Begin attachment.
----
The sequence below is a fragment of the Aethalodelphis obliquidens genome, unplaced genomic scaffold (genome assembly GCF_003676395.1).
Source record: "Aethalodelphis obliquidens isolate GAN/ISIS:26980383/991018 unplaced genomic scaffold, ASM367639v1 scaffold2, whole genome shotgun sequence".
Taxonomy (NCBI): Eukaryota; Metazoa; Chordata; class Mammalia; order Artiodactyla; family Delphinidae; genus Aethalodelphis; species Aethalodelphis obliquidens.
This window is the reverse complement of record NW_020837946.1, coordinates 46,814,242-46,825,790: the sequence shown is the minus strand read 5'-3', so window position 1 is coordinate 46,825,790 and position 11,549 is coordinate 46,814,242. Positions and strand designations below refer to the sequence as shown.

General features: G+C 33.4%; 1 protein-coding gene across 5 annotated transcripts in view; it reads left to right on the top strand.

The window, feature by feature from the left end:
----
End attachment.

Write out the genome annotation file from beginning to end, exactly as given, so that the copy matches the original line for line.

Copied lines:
The sequence below is a fragment of the Aethalodelphis obliquidens genome, unplaced genomic scaffold (genome assembly GCF_003676395.1).
Source record: "Aethalodelphis obliquidens isolate GAN/ISIS:26980383/991018 unplaced genomic scaffold, ASM367639v1 scaffold2, whole genome shotgun sequence".
Taxonomy (NCBI): Eukaryota; Metazoa; Chordata; class Mammalia; order Artiodactyla; family Delphinidae; genus Aethalodelphis; species Aethalodelphis obliquidens.
This window is the reverse complement of record NW_020837946.1, coordinates 46,814,242-46,825,790: the sequence shown is the minus strand read 5'-3', so window position 1 is coordinate 46,825,790 and position 11,549 is coordinate 46,814,242. Positions and strand designations below refer to the sequence as shown.

General features: G+C 33.4%; 1 protein-coding gene across 5 annotated transcripts in view; it reads left to right on the top strand.

The window, feature by feature from the left end: